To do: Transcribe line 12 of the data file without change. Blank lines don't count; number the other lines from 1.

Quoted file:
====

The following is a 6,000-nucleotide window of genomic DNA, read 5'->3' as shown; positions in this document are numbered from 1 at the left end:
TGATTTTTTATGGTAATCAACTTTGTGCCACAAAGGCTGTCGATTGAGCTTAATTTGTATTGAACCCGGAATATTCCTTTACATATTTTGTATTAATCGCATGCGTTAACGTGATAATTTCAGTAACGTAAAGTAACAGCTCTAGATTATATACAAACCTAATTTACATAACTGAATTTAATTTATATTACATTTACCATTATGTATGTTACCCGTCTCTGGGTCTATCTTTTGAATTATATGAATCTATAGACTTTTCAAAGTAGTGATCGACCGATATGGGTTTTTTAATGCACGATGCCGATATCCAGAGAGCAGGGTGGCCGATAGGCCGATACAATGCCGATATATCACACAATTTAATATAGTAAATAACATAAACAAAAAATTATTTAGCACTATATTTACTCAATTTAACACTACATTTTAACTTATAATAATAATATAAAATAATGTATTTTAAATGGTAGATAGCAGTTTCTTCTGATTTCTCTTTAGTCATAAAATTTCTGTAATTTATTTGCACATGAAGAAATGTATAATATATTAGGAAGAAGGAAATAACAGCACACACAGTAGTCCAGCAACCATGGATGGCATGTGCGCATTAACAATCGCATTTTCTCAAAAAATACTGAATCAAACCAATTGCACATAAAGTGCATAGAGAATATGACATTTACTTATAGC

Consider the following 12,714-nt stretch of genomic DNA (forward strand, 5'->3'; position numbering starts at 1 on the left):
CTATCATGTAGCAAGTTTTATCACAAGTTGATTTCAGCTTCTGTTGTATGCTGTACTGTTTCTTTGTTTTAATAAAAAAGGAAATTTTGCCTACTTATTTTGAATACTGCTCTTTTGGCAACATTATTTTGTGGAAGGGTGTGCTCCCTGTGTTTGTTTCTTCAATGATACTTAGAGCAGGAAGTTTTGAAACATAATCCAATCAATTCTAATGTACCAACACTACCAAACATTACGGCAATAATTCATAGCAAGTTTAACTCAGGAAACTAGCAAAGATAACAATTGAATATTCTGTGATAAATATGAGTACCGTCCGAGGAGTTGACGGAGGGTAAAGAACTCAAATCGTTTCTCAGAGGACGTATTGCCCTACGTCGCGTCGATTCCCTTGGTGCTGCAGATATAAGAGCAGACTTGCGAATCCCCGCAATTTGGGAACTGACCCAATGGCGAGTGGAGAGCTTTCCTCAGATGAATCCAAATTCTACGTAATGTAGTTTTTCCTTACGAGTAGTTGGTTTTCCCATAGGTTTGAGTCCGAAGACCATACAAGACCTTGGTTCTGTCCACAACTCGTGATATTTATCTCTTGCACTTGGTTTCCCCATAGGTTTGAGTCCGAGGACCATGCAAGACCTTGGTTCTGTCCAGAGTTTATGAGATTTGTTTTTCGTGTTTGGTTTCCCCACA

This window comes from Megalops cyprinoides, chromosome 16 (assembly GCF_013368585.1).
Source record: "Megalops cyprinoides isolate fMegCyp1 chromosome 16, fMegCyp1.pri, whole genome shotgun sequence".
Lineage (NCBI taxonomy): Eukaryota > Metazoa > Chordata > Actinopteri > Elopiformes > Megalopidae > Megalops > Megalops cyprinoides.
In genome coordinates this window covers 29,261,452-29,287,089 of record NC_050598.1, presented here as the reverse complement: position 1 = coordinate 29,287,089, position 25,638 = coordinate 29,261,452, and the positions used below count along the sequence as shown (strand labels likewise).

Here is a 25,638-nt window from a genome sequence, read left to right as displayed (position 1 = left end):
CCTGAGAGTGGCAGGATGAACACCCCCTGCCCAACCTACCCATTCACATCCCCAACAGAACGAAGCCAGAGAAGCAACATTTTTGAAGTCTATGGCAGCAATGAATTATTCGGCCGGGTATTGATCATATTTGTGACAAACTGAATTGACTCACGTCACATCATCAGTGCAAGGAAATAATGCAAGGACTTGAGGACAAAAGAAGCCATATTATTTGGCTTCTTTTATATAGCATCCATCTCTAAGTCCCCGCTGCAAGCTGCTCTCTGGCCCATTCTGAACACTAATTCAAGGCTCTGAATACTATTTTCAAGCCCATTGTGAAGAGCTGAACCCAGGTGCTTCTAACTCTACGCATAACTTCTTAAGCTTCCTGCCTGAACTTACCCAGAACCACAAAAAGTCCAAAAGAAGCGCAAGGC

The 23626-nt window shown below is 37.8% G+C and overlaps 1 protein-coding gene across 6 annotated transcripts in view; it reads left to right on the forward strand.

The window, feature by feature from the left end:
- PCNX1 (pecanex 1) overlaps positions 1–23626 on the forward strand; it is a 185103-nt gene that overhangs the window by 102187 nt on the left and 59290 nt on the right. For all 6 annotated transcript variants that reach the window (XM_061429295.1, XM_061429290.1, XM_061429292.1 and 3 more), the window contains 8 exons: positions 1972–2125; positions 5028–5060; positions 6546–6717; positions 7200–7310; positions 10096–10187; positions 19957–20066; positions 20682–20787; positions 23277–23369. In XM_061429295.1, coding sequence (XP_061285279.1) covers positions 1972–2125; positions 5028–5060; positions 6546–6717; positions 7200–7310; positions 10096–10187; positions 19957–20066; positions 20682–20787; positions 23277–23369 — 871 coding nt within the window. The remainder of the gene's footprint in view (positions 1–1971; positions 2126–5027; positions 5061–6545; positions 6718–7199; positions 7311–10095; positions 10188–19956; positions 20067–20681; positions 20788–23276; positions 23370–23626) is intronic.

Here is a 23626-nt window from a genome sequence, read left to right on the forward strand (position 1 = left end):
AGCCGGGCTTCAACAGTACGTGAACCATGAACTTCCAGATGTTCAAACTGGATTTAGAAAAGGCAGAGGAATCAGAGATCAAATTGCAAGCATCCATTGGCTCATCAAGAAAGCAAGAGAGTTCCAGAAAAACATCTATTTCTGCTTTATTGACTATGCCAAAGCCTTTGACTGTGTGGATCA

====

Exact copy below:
The window, feature by feature from the left end: